6. It will appear from these meanings that in its widest sense, the word 'community' will include all the members of the public in the whole country but the word also has a restricted meaning and may apply either to all persons living in a particular place, for example, a town or a village or to all persons knit together by certainties which may be political, municipal or social.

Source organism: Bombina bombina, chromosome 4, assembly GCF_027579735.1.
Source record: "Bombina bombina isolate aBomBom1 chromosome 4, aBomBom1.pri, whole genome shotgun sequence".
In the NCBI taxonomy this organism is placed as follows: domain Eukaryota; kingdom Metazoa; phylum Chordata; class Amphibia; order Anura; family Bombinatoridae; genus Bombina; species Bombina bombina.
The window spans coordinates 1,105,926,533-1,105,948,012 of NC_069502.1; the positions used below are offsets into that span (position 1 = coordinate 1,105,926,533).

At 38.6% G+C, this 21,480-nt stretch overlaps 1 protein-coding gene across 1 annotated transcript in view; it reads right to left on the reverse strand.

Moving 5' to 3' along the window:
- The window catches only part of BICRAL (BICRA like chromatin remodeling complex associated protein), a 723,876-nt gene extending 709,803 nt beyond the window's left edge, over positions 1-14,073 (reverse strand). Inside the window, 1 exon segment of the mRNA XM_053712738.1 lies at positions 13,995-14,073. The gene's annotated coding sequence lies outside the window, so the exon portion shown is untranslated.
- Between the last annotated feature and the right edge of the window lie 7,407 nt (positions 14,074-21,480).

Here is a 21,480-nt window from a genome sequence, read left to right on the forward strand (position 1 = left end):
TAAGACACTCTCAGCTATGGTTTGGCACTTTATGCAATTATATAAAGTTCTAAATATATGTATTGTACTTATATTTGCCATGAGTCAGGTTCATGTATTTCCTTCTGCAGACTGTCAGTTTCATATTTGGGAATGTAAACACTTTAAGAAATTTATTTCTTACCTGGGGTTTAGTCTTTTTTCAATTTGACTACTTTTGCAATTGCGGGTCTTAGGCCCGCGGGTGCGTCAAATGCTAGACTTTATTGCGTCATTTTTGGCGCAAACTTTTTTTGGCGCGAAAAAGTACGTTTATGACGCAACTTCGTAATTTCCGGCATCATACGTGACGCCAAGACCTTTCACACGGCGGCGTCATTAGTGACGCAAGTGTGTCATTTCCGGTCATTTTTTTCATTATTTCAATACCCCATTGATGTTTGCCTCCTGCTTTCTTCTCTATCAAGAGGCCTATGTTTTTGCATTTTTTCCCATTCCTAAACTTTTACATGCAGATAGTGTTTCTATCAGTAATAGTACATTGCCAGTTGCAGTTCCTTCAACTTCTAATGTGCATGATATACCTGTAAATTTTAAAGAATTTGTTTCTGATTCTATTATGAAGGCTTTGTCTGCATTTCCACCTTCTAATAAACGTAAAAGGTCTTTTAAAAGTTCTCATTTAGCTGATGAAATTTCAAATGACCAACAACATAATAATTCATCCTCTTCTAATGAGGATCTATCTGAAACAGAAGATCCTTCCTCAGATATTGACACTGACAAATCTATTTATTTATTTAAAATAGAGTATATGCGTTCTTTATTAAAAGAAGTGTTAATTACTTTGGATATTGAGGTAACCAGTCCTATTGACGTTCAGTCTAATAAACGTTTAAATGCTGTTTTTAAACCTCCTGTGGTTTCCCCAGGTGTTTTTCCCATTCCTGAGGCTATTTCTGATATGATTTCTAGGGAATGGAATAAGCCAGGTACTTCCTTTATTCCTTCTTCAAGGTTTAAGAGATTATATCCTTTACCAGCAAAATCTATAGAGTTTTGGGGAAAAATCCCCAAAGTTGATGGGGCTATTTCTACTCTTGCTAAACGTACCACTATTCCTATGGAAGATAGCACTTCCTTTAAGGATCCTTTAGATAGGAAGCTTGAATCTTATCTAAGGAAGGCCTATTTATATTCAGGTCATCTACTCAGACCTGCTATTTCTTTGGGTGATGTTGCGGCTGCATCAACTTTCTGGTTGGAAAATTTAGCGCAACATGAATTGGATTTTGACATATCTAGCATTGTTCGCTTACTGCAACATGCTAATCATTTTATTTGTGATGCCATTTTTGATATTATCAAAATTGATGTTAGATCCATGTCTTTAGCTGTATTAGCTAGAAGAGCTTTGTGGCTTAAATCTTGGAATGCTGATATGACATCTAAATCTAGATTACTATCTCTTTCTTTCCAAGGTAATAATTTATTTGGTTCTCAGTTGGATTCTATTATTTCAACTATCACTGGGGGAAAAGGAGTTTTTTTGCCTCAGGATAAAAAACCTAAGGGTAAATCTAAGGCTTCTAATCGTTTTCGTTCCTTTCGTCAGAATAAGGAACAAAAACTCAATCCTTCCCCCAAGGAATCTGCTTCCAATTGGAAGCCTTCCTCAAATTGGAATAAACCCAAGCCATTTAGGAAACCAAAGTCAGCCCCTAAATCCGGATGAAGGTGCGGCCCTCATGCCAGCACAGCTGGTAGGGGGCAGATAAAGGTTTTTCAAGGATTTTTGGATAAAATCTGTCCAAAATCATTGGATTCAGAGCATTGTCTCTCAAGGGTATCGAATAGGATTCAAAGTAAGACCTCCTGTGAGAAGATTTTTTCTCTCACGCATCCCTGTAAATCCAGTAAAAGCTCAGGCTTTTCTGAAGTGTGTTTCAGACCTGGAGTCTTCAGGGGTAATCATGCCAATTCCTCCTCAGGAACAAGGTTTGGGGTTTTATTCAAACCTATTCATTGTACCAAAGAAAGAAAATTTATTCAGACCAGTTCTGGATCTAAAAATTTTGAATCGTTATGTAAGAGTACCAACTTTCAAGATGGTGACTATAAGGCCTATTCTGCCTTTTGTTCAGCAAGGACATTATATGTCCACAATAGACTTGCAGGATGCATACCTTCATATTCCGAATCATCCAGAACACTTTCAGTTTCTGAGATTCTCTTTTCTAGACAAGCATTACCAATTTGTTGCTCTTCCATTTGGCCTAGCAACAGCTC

7. It seems to us that the word 'community' as used in the eighth clause of Section 10 (1)has not been used in its widest but in its restricted sense. The word appears in a provisoin that clause and the proviso is meant to restrict what would otherwise have been a generalright given to everyone who has property contiguous to the property sold and opening inthe same direction. The restriction that hasbeen placed in the proviso is twofold. In thefirst place, the right of pre-emption has beengiven to relations and secondly, failing the relations, to persons of the same community. Itseems to us, therefore, that the meaning to beattached to this word in the context in whichit has been used should be restricted to peopleorganised into a social unit. If that meaningis given, it is clear that persons belonging, forexample to the Christian or Moslem religionwill form communities by themselves. But inthe case of Hindus, it seems to us that therestriction will have to go further because thereare four well recognised 'Varnas' among Hinduseach of which may be said to consist of a bodyof persons organised into a social unit further, considering that the right of pre-emptionis given to the members of the same community when relations do not exist, it is dear thatthe restriction among Hindus must refer tothese four well-defined Varnas. The judgment of the Judicial Committee of the formerBikaner State in which it was held that'Agarwals and Maheswaries belong to thesame community' can be reconciled only onthis principle with the later judgment of theHigh Court, in which it was held that a Brahminand an Agarwal belong to two different communities. We are, therefore, of opinion thatwhere both the pre-emptor and the vendor areHindus, we have to restrict the meaning ofthe word 'community' a little than in thecase of say. Moslems or Christians and musttake into account whether the two partiesbelong to the same Varna or not. Applyingthis principle to the present case, we findthat the vendor is a suthar while the pre-emptor is an Oswal. The two. therefore, donot belong to the same community and thetrial Court was right in dismissing the suitfor pre-emption. The appeal is hereby dismissed with costs to the vendees respondent.